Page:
By controlling its supply with bitcoin halving, BTC creators aim to ensure that this digital asset will remain valuable. A part of this control strategy is capping its final supply value at 21 million while providing a systematic and calculated decline in supply growth rate.
As for this event's impact on miners, each of these incidents drops the amount a miner earns per mined block. Excluding transaction fees, a halving denotes a 50% drop in compensation for miners. However, miners should understand that as technological innovations progress, processing power is likely to become less expensive, which could compensate for decreased mining rewards.
Relationship between Bitcoin's Price and Halving
Bitcoin halving usually grabs several crypto enthusiasts' attention because they believe it will ultimately increase the price. However, the truth is no one really knows what the outcome will be.
Bitcoin has experienced three halvings so far, which we can examine.
The 2012 event of bitcoin halving gave the first idea of the market response to Nakamoto's unusual supply plan. Nakamoto, as we all know, is the pseudonymous developer of bitcoin. Before then, no one in the bitcoin community understands how an unforeseen reward drop will influence the overall network. However, as it turned out, the price started rising shortly after the event.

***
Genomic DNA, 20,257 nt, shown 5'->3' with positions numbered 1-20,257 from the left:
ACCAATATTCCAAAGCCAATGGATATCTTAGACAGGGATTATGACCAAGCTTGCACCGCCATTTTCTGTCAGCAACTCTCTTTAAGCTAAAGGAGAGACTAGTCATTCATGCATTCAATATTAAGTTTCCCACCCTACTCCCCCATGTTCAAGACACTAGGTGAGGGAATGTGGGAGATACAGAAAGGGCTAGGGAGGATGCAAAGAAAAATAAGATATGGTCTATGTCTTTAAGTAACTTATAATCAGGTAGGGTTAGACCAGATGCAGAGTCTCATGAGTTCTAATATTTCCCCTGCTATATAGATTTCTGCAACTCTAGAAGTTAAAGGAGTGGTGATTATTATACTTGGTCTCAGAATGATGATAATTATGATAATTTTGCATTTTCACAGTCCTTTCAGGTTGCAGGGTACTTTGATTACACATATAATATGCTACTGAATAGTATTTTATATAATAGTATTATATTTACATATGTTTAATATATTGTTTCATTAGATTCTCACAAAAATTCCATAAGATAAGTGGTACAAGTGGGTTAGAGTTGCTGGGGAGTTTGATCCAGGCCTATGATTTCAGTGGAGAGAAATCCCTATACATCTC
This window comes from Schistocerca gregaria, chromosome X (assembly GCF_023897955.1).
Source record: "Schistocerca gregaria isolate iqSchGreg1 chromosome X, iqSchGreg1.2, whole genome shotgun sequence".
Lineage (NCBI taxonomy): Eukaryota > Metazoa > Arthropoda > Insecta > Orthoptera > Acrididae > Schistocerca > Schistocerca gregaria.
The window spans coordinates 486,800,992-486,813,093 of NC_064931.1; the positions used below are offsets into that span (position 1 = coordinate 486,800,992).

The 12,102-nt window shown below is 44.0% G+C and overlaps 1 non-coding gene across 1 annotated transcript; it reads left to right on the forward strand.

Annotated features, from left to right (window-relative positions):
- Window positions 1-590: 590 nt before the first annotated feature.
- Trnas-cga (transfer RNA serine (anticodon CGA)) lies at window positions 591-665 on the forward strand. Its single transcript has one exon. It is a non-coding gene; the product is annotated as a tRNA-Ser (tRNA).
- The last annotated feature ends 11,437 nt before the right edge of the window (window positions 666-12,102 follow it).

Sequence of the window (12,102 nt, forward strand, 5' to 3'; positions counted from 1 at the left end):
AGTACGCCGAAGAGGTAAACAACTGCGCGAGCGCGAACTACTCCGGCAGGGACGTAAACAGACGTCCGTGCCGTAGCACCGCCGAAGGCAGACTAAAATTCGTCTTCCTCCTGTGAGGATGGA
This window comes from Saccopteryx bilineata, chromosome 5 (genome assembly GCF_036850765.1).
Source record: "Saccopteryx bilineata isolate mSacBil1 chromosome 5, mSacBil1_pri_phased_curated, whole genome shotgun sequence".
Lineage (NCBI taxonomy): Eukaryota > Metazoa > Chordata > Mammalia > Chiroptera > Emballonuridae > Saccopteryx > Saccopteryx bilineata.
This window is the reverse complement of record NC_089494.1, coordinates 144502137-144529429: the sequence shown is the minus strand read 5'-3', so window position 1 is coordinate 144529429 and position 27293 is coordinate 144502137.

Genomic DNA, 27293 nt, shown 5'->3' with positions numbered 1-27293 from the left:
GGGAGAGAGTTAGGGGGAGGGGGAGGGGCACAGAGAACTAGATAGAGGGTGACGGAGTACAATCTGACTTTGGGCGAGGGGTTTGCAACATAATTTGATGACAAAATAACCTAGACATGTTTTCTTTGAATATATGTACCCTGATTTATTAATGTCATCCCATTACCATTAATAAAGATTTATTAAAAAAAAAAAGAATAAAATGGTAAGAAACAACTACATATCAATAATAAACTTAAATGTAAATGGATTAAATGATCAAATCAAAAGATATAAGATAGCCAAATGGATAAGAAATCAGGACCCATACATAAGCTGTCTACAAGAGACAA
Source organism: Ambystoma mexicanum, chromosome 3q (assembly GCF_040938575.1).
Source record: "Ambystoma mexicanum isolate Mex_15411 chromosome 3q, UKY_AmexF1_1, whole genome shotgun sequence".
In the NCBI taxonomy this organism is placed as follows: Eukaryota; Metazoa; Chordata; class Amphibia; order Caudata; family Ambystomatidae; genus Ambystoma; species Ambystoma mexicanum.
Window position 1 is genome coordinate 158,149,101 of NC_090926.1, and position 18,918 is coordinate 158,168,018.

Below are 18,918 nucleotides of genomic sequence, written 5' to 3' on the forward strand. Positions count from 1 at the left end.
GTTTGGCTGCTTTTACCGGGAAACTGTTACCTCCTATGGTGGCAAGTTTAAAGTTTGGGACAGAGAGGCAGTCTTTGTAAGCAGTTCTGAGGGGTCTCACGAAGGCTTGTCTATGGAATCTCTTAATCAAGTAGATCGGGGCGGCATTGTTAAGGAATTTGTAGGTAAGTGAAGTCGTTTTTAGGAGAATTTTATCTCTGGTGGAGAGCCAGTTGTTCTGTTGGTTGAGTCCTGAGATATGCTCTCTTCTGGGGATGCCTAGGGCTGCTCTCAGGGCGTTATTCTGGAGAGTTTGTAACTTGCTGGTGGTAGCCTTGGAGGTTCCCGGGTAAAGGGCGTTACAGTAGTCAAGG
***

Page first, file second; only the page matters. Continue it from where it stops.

The second halving occurrence was in 2016, and it was a highly anticipated one with several platforms organizing events and cryptocurrency halving countdown. With the trend of the first event, people started predicting and speculating the effects of halving on price. The second halving took place in July 2016, and on that day, as per the CoinMama bitcoin halving chart, the price dropped by 10%, which equates to roughly 610 USD. Right after the drop, it went back to where it was before. With the trend taken by the second version, there was little evidence that a rapid reduction in the mining rate had a long-lived influence on price.
Although the impact on bitcoin price was not immediate, the crypto-market did experience a gradual growth following the second bitcoin halving. Some stakeholders in the crypto community argue that this growth experienced was a delayed outcome of halving. They supported this proposition with a theory that when the bitcoin supply decreases, the demand remains constant, and the price will eventually rise. This theory has proven to be accurate because it applies to the first second and the third halving?
Other stakeholders argue that considering the halving schedule's predictability, a change in halving rate may not impact the price in any way. Bitcoin traders have always known that there will be a point whereby the block reward drops, giving them enough time to prepare. This theory also seems valid as if enough people know about the halving event before time; they might acquire more bitcoin in anticipation, which may push the price up before the event, in contrast to after. Here is the definition of the commonly used term, 'priced in.'